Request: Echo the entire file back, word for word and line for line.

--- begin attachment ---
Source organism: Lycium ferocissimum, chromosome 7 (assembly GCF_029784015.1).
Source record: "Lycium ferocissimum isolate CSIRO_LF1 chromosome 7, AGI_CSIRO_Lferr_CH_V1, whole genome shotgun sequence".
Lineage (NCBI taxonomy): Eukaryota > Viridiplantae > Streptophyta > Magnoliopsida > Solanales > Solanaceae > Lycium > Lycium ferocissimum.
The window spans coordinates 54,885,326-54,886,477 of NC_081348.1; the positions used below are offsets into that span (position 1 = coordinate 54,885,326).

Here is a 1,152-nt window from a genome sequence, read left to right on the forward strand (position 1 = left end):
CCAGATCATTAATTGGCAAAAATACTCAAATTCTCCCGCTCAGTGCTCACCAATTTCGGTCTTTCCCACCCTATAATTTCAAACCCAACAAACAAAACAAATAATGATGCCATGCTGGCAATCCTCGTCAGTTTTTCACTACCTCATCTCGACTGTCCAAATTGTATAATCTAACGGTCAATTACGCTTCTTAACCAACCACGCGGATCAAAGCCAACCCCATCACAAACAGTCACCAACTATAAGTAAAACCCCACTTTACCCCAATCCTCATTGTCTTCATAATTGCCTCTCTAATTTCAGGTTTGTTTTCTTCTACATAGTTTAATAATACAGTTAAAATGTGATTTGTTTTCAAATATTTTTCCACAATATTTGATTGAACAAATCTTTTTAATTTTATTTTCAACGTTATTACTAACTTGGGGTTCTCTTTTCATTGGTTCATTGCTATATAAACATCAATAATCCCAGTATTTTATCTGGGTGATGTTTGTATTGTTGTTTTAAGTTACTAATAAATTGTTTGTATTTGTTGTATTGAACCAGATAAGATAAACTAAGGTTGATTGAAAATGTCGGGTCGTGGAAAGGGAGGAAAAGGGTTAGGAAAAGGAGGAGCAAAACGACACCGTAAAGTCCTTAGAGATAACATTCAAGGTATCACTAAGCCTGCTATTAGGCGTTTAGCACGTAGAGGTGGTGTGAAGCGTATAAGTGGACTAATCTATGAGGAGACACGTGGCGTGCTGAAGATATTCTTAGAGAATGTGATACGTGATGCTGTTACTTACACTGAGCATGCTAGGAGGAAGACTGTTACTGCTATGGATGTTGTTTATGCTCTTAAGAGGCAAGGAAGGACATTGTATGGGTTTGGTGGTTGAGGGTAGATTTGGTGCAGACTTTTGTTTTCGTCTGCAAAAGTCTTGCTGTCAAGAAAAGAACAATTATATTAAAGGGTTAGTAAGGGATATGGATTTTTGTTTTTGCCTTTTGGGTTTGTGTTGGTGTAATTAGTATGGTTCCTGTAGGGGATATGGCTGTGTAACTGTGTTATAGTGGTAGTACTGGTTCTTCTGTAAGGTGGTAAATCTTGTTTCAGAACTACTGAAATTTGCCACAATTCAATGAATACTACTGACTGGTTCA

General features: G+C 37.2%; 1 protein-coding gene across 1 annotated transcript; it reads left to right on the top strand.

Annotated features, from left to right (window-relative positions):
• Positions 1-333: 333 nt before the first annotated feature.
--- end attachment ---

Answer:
Source organism: Lycium ferocissimum, chromosome 7 (assembly GCF_029784015.1).
Source record: "Lycium ferocissimum isolate CSIRO_LF1 chromosome 7, AGI_CSIRO_Lferr_CH_V1, whole genome shotgun sequence".
Lineage (NCBI taxonomy): Eukaryota > Viridiplantae > Streptophyta > Magnoliopsida > Solanales > Solanaceae > Lycium > Lycium ferocissimum.
The window spans coordinates 54,885,326-54,886,477 of NC_081348.1; the positions used below are offsets into that span (position 1 = coordinate 54,885,326).

Here is a 1,152-nt window from a genome sequence, read left to right on the forward strand (position 1 = left end):
CCAGATCATTAATTGGCAAAAATACTCAAATTCTCCCGCTCAGTGCTCACCAATTTCGGTCTTTCCCACCCTATAATTTCAAACCCAACAAACAAAACAAATAATGATGCCATGCTGGCAATCCTCGTCAGTTTTTCACTACCTCATCTCGACTGTCCAAATTGTATAATCTAACGGTCAATTACGCTTCTTAACCAACCACGCGGATCAAAGCCAACCCCATCACAAACAGTCACCAACTATAAGTAAAACCCCACTTTACCCCAATCCTCATTGTCTTCATAATTGCCTCTCTAATTTCAGGTTTGTTTTCTTCTACATAGTTTAATAATACAGTTAAAATGTGATTTGTTTTCAAATATTTTTCCACAATATTTGATTGAACAAATCTTTTTAATTTTATTTTCAACGTTATTACTAACTTGGGGTTCTCTTTTCATTGGTTCATTGCTATATAAACATCAATAATCCCAGTATTTTATCTGGGTGATGTTTGTATTGTTGTTTTAAGTTACTAATAAATTGTTTGTATTTGTTGTATTGAACCAGATAAGATAAACTAAGGTTGATTGAAAATGTCGGGTCGTGGAAAGGGAGGAAAAGGGTTAGGAAAAGGAGGAGCAAAACGACACCGTAAAGTCCTTAGAGATAACATTCAAGGTATCACTAAGCCTGCTATTAGGCGTTTAGCACGTAGAGGTGGTGTGAAGCGTATAAGTGGACTAATCTATGAGGAGACACGTGGCGTGCTGAAGATATTCTTAGAGAATGTGATACGTGATGCTGTTACTTACACTGAGCATGCTAGGAGGAAGACTGTTACTGCTATGGATGTTGTTTATGCTCTTAAGAGGCAAGGAAGGACATTGTATGGGTTTGGTGGTTGAGGGTAGATTTGGTGCAGACTTTTGTTTTCGTCTGCAAAAGTCTTGCTGTCAAGAAAAGAACAATTATATTAAAGGGTTAGTAAGGGATATGGATTTTTGTTTTTGCCTTTTGGGTTTGTGTTGGTGTAATTAGTATGGTTCCTGTAGGGGATATGGCTGTGTAACTGTGTTATAGTGGTAGTACTGGTTCTTCTGTAAGGTGGTAAATCTTGTTTCAGAACTACTGAAATTTGCCACAATTCAATGAATACTACTGACTGGTTCA

General features: G+C 37.2%; 1 protein-coding gene across 1 annotated transcript; it reads left to right on the top strand.

Annotated features, from left to right (window-relative positions):
• Positions 1-333: 333 nt before the first annotated feature.